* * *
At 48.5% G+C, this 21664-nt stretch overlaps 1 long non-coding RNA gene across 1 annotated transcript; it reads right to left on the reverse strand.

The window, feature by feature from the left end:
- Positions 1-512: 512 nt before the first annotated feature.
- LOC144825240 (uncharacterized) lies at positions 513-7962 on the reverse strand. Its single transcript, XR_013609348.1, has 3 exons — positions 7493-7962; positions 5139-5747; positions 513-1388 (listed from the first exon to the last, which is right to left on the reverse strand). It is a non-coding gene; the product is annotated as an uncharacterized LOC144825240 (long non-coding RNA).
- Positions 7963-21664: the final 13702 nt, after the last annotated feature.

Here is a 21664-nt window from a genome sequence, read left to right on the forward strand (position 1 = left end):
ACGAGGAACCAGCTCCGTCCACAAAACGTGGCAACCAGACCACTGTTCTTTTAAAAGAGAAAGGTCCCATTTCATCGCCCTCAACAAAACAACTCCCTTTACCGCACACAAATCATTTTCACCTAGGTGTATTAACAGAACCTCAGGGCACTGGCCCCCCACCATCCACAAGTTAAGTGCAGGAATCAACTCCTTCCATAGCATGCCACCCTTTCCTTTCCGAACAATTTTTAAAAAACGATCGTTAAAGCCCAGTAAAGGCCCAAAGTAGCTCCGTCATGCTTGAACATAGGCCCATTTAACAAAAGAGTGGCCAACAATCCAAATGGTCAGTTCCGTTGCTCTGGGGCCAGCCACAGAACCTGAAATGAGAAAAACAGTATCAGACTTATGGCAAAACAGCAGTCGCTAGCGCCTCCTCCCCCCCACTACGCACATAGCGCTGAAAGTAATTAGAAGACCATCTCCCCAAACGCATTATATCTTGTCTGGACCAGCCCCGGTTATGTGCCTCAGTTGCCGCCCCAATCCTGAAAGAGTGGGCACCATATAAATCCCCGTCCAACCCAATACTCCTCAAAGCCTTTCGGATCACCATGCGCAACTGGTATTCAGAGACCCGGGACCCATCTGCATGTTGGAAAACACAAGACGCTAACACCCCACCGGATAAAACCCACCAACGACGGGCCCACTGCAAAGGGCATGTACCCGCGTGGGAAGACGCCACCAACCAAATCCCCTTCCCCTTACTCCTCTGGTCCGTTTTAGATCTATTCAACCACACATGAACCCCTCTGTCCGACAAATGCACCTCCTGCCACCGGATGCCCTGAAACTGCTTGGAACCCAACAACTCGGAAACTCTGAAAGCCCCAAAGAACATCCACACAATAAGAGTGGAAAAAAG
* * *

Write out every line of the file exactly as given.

At 48.5% G+C, this 21664-nt stretch overlaps 1 long non-coding RNA gene across 1 annotated transcript; it reads right to left on the reverse strand.

The window, feature by feature from the left end:
- Positions 1-512: 512 nt before the first annotated feature.
- LOC144825240 (uncharacterized) lies at positions 513-7962 on the reverse strand. Its single transcript, XR_013609348.1, has 3 exons — positions 7493-7962; positions 5139-5747; positions 513-1388 (listed from the first exon to the last, which is right to left on the reverse strand). It is a non-coding gene; the product is annotated as an uncharacterized LOC144825240 (long non-coding RNA).
- Positions 7963-21664: the final 13702 nt, after the last annotated feature.

Here is a 21664-nt window from a genome sequence, read left to right on the forward strand (position 1 = left end):
ACGAGGAACCAGCTCCGTCCACAAAACGTGGCAACCAGACCACTGTTCTTTTAAAAGAGAAAGGTCCCATTTCATCGCCCTCAACAAAACAACTCCCTTTACCGCACACAAATCATTTTCACCTAGGTGTATTAACAGAACCTCAGGGCACTGGCCCCCCACCATCCACAAGTTAAGTGCAGGAATCAACTCCTTCCATAGCATGCCACCCTTTCCTTTCCGAACAATTTTTAAAAAACGATCGTTAAAGCCCAGTAAAGGCCCAAAGTAGCTCCGTCATGCTTGAACATAGGCCCATTTAACAAAAGAGTGGCCAACAATCCAAATGGTCAGTTCCGTTGCTCTGGGGCCAGCCACAGAACCTGAAATGAGAAAAACAGTATCAGACTTATGGCAAAACAGCAGTCGCTAGCGCCTCCTCCCCCCCACTACGCACATAGCGCTGAAAGTAATTAGAAGACCATCTCCCCAAACGCATTATATCTTGTCTGGACCAGCCCCGGTTATGTGCCTCAGTTGCCGCCCCAATCCTGAAAGAGTGGGCACCATATAAATCCCCGTCCAACCCAATACTCCTCAAAGCCTTTCGGATCACCATGCGCAACTGGTATTCAGAGACCCGGGACCCATCTGCATGTTGGAAAACACAAGACGCTAACACCCCACCGGATAAAACCCACCAACGACGGGCCCACTGCAAAGGGCATGTACCCGCGTGGGAAGACGCCACCAACCAAATCCCCTTCCCCTTACTCCTCTGGTCCGTTTTAGATCTATTCAACCACACATGAACCCCTCTGTCCGACAAATGCACCTCCTGCCACCGGATGCCCTGAAACTGCTTGGAACCCAACAACTCGGAAACTCTGAAAGCCCCAAAGAACATCCACACAATAAGAGTGGAAAAAAG